FIG. 1 is a process schematic of a first preferred embodiment of the present invention.
FIG. 2 is a schematic of an apparatus designed for use with the first preferred embodiment of the present invention.
FIG. 3 is a cross-sectional view taken along lines 3--3 in FIG. 2.
According to the method of the present invention, primary incinerating chambers, such as rotary kilns, fixed hearth or others, are used for the combustion of an auxiliary fuel with the primary gaseous oxidizer to dry and preheat low BTU waste streams to a temperature at which organic components of the waste are volatilized, thermally pyrolyzed and/or partially oxidized. The remaining organic components are then further exhausted as a part of the gaseous fumes which are discharged via an insulated duct from the primary incinerating chamber. These fumes are further directed toward an industrial furnace for co-processing. Optionally, a hot cyclone can be installed downstream of the primary incinerating chamber and upstream of the industrial furnace to process the fumes to reduce the amount of entrained solid particles. Also optionally, the fume may be directed through an afterburner chamber fired with auxiliary burners to increase temperature and reduce the amount of combustibles and undesirable hazardous organic components in the fumes upstream of the industrial furnace. When fumes are delivered to an industrial furnace, at least part or the entire fume stream is first directed to a combustor installed through the wall of the industrial furnace and further through the combustor toward the furnace interior. Simultaneously, secondary fuel is directed through the combustor, preferably in at least one stream surrounded by the fume stream. At the same time, a secondary oxygen rich oxidizer is directed toward the combustor to mix with the fuel and the fume stream inside of flame envelope formed by combustion of the fuel mixture, oxidizer gas and fume combustible components.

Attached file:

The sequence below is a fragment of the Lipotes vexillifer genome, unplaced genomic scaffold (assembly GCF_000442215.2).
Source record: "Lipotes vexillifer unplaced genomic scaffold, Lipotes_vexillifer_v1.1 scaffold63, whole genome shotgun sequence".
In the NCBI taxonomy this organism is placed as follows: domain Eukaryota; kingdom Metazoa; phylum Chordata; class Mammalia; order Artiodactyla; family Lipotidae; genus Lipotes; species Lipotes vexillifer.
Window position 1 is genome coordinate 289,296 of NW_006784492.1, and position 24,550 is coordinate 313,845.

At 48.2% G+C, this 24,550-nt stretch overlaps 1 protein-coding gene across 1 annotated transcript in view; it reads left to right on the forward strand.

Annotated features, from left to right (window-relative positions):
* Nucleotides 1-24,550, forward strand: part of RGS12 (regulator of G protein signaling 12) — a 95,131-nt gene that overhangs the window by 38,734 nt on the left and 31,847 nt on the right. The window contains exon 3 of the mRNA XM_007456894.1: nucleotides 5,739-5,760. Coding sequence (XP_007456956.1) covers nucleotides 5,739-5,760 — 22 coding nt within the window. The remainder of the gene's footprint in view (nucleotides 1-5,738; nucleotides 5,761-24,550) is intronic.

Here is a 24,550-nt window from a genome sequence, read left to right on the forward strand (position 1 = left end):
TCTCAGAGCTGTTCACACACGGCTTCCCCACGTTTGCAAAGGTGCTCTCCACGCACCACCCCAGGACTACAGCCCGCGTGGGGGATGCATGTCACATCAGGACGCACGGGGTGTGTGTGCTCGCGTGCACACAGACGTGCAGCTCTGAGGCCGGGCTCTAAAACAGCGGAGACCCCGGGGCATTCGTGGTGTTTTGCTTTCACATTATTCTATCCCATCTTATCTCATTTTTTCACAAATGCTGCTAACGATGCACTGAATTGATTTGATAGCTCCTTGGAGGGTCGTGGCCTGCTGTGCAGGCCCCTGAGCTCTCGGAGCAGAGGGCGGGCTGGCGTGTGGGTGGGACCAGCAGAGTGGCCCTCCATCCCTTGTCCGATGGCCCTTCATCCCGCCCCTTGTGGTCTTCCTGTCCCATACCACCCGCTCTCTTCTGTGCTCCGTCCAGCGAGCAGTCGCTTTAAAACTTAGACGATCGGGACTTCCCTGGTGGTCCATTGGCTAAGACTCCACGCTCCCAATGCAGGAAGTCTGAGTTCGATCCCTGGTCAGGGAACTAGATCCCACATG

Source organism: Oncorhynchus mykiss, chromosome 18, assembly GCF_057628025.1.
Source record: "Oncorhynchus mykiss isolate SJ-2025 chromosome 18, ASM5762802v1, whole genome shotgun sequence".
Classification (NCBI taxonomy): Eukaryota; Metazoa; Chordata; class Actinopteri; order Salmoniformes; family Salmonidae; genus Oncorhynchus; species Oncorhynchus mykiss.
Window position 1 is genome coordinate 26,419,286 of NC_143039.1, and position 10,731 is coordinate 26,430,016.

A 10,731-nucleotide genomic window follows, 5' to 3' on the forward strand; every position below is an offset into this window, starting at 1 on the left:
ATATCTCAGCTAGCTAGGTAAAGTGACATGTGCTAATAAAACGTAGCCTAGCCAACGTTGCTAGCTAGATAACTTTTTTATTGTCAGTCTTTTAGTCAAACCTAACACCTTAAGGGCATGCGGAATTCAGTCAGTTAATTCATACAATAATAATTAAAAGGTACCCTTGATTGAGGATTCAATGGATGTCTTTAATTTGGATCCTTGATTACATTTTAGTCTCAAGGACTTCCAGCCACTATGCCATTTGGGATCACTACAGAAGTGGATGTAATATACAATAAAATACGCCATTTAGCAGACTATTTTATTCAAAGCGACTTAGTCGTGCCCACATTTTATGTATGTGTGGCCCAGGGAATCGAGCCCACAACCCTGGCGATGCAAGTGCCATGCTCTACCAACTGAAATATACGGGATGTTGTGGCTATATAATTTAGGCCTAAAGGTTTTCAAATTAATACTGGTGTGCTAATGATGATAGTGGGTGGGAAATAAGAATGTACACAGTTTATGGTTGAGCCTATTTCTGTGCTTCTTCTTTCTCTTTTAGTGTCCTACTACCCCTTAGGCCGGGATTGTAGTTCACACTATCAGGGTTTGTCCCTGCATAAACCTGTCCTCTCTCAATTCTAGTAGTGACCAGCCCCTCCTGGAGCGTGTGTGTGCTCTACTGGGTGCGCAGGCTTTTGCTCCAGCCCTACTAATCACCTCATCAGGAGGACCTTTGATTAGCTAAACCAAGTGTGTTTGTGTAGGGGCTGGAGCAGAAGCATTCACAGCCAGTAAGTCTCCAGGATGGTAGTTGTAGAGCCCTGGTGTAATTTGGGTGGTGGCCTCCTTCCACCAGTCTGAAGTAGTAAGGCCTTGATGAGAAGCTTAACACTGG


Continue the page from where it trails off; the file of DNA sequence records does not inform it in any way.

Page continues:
A process controlling device, preferably a thermocouple, is used to measure temperature inside the industrial furnace interior and a temperature controller is preferably used to compare furnace temperature with a temperature set point required to satisfy industrial furnace process requirements. The temperature controller may further be used to control the flow of the fuel and secondary oxygen rich oxidizer to maintain the desired temperature inside of the industrial furnace.
The flow of a secondary oxidizer can be delivered to the combustor by a single stream of oxygen or oxygen enriched air or by two streams of oxidizing gases having different oxygen content, for example air and pure oxygen. Introduction of this secondary oxidizer through the combustor toward the flame envelope can also be accomplished as a single stream or two separate streams having different oxygen contents. Each of such streams can be introduced inside of the flame envelope as one or more gaseous jets. A similar primary gaseous oxidizer can be used at the primary incinerating chamber. An additional auxiliary stream of oxidizer can be directed towards the primary incinerating chamber interior and/or the industrial furnace interior by-passing flame envelopes directed into the interiors.